Nurses Sentenced to Death in Libyan HIV Infection Case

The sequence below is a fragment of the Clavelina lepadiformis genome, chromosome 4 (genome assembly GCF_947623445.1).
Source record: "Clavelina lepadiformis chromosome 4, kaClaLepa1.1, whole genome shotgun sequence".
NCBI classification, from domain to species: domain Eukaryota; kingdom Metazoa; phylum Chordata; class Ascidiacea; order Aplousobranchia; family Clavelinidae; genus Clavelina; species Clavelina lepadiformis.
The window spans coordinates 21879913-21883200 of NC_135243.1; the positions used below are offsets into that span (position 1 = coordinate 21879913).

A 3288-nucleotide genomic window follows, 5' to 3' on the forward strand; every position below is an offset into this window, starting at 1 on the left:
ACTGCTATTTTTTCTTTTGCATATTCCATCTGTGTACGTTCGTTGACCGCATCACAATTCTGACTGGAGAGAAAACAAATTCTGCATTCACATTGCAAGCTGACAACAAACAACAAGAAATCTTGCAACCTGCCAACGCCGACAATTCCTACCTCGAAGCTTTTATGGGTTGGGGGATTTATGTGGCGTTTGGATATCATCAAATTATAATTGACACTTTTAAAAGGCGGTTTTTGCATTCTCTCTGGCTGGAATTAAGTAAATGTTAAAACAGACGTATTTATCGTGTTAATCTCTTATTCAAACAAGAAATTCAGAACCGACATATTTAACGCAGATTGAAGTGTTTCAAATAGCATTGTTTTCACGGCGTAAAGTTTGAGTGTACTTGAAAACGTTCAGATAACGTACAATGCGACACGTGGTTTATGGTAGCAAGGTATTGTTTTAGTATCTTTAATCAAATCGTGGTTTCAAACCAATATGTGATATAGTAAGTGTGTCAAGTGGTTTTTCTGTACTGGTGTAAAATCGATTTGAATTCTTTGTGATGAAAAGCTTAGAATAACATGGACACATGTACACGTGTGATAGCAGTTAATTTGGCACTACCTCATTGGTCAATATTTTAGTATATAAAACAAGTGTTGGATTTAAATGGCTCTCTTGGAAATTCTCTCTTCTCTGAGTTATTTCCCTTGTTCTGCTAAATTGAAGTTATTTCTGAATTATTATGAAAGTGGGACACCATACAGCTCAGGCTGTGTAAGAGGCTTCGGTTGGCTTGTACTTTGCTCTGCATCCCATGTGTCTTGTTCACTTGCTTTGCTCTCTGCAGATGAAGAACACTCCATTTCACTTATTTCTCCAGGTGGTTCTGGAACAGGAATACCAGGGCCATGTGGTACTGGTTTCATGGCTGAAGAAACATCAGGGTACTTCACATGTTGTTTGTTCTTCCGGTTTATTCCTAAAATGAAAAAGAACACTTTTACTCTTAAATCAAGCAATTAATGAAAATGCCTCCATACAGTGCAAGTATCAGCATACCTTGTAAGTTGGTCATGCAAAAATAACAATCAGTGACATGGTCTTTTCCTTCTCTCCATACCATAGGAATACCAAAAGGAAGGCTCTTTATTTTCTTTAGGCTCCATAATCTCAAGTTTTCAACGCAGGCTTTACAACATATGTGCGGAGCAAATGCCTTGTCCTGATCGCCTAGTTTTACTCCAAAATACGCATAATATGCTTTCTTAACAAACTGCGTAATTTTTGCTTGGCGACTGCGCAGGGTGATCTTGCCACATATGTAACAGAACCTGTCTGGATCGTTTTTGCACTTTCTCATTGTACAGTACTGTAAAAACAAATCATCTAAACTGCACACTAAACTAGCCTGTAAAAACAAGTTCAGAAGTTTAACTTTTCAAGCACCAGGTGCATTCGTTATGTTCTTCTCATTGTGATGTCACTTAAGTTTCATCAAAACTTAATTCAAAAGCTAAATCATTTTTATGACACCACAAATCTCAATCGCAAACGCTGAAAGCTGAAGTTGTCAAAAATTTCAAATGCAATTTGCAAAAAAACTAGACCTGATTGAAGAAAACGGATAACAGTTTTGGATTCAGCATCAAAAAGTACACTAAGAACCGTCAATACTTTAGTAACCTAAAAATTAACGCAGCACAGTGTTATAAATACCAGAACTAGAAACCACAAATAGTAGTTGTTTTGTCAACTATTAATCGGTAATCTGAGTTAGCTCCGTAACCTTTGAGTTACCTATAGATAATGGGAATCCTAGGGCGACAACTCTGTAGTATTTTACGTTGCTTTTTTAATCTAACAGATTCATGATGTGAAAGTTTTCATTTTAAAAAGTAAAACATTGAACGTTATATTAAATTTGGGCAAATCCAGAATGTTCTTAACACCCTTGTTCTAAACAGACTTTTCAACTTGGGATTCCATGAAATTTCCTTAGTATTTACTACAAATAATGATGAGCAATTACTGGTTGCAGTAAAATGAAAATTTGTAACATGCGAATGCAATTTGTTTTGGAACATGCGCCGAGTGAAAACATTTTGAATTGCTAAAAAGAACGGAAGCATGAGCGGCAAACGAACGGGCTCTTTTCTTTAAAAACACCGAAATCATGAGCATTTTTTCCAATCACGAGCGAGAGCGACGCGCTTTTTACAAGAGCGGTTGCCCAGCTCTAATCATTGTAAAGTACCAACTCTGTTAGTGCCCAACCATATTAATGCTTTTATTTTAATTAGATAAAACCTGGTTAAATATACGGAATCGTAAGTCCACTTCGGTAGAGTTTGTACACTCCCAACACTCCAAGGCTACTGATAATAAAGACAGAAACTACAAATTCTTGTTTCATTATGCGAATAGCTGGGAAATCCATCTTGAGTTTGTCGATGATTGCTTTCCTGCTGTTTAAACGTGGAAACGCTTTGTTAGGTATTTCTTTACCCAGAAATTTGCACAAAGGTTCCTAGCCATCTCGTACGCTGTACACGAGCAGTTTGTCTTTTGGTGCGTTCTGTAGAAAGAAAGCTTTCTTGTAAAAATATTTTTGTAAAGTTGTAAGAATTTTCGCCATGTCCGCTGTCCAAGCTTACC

Five Bulgarian nurses sentenced to death for allegedly intentionally infecting hundreds of Libyan children with HIV could be released from prison by the end of June, German Ambassador to Bulgaria Michael Geier said on Thursday, Reuters Africa reports (Reuters Africa, 4/26). The nurses and one Palestinian doctor in May 2004 were sentenced to death by firing squad for allegedly infecting 426 children through contaminated blood products at Al Fateh Children's Hospital in Benghazi, Libya. They also were ordered to pay a total of $1 million to the families of the HIV-positive children. The Libyan Supreme Court in December 2005 overturned the medical workers' convictions and ordered a retrial in a lower court. A court in Tripoli, Libya, in December 2006 convicted the health workers and sentenced them to death. The health workers say they are innocent of the charges, claiming that they were forced to confess and that they were tortured by Libyan officials during interrogations. The health workers also have been charged with slander by three Libyan police offers and one doctor (Kaiser Daily HIV/AIDS Report, 4/24).

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